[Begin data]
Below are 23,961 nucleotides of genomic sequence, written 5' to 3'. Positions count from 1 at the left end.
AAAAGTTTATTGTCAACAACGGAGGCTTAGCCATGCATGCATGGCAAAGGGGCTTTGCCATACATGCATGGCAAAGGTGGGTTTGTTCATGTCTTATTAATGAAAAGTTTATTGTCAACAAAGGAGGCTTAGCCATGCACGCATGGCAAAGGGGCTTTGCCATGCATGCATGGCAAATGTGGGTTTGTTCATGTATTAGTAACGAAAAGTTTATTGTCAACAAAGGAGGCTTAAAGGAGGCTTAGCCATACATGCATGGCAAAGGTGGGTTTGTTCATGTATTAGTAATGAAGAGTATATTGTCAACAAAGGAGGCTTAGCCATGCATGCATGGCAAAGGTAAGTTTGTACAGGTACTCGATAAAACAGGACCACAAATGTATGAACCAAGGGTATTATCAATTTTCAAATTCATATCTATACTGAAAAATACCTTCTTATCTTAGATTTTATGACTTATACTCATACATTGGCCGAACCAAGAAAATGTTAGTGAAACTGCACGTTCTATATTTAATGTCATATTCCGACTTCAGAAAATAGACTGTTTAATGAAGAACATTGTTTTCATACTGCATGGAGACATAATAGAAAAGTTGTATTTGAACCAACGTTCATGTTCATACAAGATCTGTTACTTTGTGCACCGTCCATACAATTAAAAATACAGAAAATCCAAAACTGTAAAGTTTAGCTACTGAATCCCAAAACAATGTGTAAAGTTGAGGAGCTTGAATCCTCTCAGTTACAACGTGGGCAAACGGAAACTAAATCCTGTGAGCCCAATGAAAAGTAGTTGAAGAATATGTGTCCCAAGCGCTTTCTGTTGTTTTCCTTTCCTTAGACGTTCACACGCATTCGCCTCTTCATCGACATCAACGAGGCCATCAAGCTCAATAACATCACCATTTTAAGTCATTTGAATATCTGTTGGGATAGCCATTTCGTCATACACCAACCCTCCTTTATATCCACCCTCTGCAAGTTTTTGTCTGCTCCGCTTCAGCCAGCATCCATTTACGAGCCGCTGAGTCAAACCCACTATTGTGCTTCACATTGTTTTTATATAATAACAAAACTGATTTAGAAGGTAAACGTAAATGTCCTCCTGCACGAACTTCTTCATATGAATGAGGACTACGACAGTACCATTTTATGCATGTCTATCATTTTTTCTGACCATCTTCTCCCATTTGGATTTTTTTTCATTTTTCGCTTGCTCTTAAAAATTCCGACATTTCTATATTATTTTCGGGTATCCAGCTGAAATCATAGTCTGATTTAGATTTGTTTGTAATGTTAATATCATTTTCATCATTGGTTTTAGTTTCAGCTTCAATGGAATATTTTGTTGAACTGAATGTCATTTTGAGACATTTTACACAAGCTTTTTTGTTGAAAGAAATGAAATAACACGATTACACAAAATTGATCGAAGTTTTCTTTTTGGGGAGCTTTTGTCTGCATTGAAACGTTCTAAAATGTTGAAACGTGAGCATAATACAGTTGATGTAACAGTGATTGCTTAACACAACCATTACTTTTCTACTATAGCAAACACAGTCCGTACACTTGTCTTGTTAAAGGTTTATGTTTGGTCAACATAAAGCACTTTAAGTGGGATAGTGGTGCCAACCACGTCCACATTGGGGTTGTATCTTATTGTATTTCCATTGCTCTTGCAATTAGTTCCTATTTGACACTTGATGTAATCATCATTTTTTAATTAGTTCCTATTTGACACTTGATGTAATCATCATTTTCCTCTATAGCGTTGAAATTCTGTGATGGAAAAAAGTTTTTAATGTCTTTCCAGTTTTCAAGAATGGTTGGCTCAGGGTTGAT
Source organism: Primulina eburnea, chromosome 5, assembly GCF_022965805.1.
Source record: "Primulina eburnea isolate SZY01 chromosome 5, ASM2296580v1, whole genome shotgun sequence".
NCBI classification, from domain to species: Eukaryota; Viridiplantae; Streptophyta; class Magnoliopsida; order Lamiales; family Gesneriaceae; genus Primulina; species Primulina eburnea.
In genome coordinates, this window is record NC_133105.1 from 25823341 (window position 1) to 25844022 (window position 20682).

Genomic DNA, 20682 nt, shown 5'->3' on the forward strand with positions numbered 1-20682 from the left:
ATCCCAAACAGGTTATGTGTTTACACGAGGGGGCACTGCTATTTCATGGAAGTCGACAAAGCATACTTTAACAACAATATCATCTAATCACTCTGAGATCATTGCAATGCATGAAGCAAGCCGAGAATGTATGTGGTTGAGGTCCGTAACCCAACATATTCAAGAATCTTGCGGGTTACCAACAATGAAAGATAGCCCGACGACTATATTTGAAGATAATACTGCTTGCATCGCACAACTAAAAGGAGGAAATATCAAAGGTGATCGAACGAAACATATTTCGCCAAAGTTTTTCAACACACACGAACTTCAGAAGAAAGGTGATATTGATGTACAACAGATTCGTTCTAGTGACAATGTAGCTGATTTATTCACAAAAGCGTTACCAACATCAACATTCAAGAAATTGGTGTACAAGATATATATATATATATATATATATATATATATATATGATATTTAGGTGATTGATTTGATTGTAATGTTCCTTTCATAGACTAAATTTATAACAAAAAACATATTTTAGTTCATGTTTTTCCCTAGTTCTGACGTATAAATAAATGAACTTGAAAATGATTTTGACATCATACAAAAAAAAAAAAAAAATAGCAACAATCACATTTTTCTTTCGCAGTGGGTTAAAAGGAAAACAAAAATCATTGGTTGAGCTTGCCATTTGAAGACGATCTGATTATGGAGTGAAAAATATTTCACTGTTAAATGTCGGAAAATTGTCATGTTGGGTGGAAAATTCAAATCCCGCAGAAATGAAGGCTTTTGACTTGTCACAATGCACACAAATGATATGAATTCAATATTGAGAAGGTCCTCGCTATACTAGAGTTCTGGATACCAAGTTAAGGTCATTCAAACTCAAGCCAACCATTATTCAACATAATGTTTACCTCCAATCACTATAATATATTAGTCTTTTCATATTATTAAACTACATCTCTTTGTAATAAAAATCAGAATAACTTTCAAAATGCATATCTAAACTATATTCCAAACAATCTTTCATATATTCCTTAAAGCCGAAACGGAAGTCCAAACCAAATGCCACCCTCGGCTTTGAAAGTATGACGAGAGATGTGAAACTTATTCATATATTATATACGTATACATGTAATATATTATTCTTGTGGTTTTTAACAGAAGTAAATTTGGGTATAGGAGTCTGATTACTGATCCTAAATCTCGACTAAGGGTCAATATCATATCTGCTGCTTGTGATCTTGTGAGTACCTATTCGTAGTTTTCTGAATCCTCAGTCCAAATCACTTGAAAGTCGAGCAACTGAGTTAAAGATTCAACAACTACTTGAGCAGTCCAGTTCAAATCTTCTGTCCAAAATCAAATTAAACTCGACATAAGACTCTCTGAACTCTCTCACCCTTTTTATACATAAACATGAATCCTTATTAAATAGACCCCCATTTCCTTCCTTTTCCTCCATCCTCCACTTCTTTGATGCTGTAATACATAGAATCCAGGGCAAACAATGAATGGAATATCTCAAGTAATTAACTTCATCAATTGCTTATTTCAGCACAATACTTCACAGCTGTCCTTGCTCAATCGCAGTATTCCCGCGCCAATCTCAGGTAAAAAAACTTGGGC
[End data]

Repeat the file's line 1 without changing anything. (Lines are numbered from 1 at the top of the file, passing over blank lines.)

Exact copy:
Below are 23,961 nucleotides of genomic sequence, written 5' to 3'. Positions count from 1 at the left end.